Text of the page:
Misconceptions of the Homestead

Ashley is a homesteader/farmer living on a small farm in rural Nova Scotia, Canada with her husband, Daniel and their two children Ellie and Anderson.  On the farm side they breed Wagyu/Angus cattle and forest raised pigs, on the homestead side Ash has her Dairy cow, Janet and their laying hens.  She loves cooking and exploring in the kitchen and teaches online live sourdough classes for people to tune into from anywhere in the world. 

My motivation to start homesteading sprouted many years before I spent any amount of time on social media.I’d never even spent much time on a farm! Oh, how I was so naive.  I loved the idea of becoming self sustainable and growing/producing my own food. At the time I mostly wanted a garden and laying hens. I thought both would be romantic and magical.

You see, there are misconceptions about homesteading, images we make up in our minds about how it will be, and stories we create about what our days will look like. It’s no one’s fault, before you embark on this lifestyle there are very few resources that can properly prepare you for the emotional AND physical aspect of owning animals. Enter Instagram, where everything is pretty and curated and life on the farm is displayed as magical – matching all the images we have created in our mind. Most of us still talk about the hard parts of this lifestyle, we discuss the good the bad and the ugly, and yet showing it and experiencing it is an entirely different thing, and even if we are able to show it, nothing can accurately prepare your heart for losing your favourite cow, or having coyotes kill the flock of meat birds you were raising for your family, and the list goes on. When you are not living immersed in this cycle of life and death, the emotional attachment is difficult to accurately portray in an instagram post.

I have bared witness to things I never imagined I would, being someone who once refused to eat meat, to being someone who is present and participating in the active role of raising and harvesting meat we eat – there is a certain level of character that is built to sustain that type of change and lifestyle. But do we want to hear about the bad parts when we are preparing to homestead for the first time? Not really. We usually scroll past thinking to ourselves “yes but if I rotationally graze, properly prevent, and fence adequately, those things just won’t happen to me.” It’s like being the perfect parent but not yet having any kids. I get it, I’ve been there. 

I thought all these things and yet I have witnessed sows eating their brand new babies, I have found baby lambs half frozen to death in a puddle because they wandered from their mom – I’ve nursed that baby back to health unknowing that her feet were frostbitten only having to put her down weeks later after both her feet inevitably fell off. I have milked a cow that I love every day, and found out she has an incurable mastitis infection and can both never be milked again, and can pass to other cows – I have watched that cow stand in my back field not having the heart to cull her. I’ve spent two years training a livestock guardian dog and falling deeply in love with him and then decided to sell all of our sheep – I’ve watched that same dog grow aggressive from boredom and bite my child forcing us to rehome an animal who captured a large piece of my heart. I’ve woken up every two hours for days bottle feeding an orphaned piglet until grafting it to another sow, watching as she accepted the baby as her own and then came down hours later to find it dead. I have cried, and wanted to quit some days.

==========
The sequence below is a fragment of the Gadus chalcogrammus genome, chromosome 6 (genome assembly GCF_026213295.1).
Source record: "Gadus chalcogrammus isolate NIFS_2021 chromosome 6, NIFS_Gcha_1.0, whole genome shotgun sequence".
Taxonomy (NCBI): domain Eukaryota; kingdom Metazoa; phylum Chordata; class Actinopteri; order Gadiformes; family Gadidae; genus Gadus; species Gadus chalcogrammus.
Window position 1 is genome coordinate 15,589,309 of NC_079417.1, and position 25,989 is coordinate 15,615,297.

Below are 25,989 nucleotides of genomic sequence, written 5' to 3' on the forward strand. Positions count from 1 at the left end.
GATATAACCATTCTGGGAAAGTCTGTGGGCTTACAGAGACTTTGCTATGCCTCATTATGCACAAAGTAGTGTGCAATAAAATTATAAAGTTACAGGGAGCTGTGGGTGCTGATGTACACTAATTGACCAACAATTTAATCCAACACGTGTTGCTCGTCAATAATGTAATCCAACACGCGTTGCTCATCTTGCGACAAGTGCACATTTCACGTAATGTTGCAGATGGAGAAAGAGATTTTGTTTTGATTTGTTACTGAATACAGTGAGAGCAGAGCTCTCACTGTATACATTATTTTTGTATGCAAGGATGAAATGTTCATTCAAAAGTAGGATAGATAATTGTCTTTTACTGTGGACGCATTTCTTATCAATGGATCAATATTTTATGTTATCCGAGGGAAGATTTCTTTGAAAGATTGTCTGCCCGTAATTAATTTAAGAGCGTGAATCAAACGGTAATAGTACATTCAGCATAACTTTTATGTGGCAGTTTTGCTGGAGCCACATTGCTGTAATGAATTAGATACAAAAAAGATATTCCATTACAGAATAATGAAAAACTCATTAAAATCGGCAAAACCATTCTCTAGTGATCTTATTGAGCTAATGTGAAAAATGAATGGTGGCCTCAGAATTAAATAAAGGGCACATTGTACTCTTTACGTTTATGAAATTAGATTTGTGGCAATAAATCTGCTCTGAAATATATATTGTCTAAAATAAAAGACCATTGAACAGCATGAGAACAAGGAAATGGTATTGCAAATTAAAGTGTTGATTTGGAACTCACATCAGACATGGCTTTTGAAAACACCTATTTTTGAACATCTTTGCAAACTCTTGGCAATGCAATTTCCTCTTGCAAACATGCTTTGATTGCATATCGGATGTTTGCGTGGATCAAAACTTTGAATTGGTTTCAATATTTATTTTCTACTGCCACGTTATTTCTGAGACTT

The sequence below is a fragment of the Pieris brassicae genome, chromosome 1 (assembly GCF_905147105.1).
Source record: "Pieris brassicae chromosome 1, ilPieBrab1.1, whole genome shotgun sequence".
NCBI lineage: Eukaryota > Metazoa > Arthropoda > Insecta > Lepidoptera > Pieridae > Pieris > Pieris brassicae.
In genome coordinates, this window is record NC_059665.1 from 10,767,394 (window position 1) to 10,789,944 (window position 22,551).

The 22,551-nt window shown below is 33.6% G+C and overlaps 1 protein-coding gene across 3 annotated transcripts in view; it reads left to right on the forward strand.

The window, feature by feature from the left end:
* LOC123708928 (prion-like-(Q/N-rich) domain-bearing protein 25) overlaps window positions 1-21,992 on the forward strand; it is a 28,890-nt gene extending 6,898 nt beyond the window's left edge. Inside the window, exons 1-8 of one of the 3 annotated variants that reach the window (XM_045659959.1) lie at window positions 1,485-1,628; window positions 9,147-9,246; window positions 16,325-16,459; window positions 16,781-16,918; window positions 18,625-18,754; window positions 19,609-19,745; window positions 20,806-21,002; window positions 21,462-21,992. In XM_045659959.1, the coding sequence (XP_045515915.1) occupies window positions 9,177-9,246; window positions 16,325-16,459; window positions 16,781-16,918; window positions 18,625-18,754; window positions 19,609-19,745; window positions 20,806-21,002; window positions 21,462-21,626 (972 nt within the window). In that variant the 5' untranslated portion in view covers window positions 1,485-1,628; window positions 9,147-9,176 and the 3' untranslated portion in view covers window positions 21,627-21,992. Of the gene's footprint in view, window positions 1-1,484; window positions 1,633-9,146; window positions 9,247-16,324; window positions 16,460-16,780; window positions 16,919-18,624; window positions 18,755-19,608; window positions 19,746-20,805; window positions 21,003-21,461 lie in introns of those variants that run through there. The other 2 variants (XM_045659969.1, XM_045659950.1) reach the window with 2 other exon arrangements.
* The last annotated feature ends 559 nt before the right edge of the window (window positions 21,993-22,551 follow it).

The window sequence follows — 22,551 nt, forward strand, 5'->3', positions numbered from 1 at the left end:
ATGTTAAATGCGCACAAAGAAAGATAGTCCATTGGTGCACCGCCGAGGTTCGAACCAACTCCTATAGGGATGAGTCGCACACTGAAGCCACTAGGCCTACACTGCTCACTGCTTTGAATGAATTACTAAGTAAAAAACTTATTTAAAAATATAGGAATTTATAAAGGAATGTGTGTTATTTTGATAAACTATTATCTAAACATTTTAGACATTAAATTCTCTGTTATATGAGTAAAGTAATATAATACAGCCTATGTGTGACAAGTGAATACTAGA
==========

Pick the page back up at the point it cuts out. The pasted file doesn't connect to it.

BUT, you know what else I have seen? I’ve walked from the barn to a hen I thought we lost, and 12 babies chirping behind her. I’ve pulled a twin calf in the caul from a mother who cast herself on a hill and watched that mother raise both twins. I’ve witnessed conventional farmers save our animals with precision and knowledge, forever changing my opinion and judgement of this industry. I’ve watched a sow birth 12 babies in the middle of the woods and keep every single one alive. I’ve sat on a stool at dusk during some of the most beautiful evenings of the summer, watching the sun set behind the field and milking my cow under a pink sky. 

 

I don’t share this to be gruesome, I share it to be honest. Because I am not alone in any of the stories I shared above, I know so many other homesteaders have similar stories just in a different context. These highs are real, they can light your soul on fire and you have to let them or else the ugly parts will swallow you whole. When there is life, there is death – the homestead is no exception. We are blessed to live in a time when people talk about all the parts of this so we don’t have to be in it alone – we are meant to do this as a community. Our farm is my most favourite place in the entire world, the beauty I share from it is palpable and real! But please do not mistake the beauty with perfection, because everything in life has a contrast and with immense joy and beauty there is always some pain. I have gotten to a place in this journey where I don’t fight against the painful parts of it anymore, and that is truly liberating. Because each and every time I experienced pain or loss on the homestead, I have gained knowledge and it ignites my heart to keep moving forward, I come out the other side of those experiences changed once again. I sometimes chuckle at the flip flop wearing urban gal who cried when her first rooster chased her across the backyard.  Oh the things I would tell her about how far she would come. This life is truly the biggest blessing and sometimes I cry tears of gratitude thanking God for placing it in front of me.

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